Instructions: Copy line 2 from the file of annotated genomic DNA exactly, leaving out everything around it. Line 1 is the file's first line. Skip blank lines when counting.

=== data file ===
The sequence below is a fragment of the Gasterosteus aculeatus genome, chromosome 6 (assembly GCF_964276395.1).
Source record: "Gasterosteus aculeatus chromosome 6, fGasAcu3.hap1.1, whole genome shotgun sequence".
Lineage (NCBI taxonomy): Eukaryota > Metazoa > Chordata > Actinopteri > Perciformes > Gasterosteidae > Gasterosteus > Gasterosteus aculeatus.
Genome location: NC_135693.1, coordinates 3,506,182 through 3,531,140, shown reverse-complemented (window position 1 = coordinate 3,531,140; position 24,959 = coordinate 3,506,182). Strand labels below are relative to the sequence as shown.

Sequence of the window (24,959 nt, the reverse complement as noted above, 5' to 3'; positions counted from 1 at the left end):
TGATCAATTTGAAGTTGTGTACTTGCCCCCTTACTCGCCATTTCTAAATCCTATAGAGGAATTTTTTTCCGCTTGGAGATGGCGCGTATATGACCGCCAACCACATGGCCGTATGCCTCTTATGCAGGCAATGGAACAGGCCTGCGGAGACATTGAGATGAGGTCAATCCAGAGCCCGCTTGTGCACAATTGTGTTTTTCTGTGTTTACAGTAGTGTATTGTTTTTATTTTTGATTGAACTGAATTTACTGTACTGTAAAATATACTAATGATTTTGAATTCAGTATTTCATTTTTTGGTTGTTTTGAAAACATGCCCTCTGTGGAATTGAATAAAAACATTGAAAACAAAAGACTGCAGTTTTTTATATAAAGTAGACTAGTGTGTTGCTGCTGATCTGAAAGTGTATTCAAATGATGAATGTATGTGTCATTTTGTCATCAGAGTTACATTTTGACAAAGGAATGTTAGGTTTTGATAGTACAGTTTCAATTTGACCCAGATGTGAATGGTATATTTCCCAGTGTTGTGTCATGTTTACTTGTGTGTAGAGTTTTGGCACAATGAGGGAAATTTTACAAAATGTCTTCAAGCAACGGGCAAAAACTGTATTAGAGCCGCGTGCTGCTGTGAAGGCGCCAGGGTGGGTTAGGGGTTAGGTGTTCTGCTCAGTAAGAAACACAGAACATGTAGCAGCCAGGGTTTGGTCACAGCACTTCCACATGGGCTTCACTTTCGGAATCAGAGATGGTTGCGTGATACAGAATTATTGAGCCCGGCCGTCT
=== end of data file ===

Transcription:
Source record: "Gasterosteus aculeatus chromosome 6, fGasAcu3.hap1.1, whole genome shotgun sequence".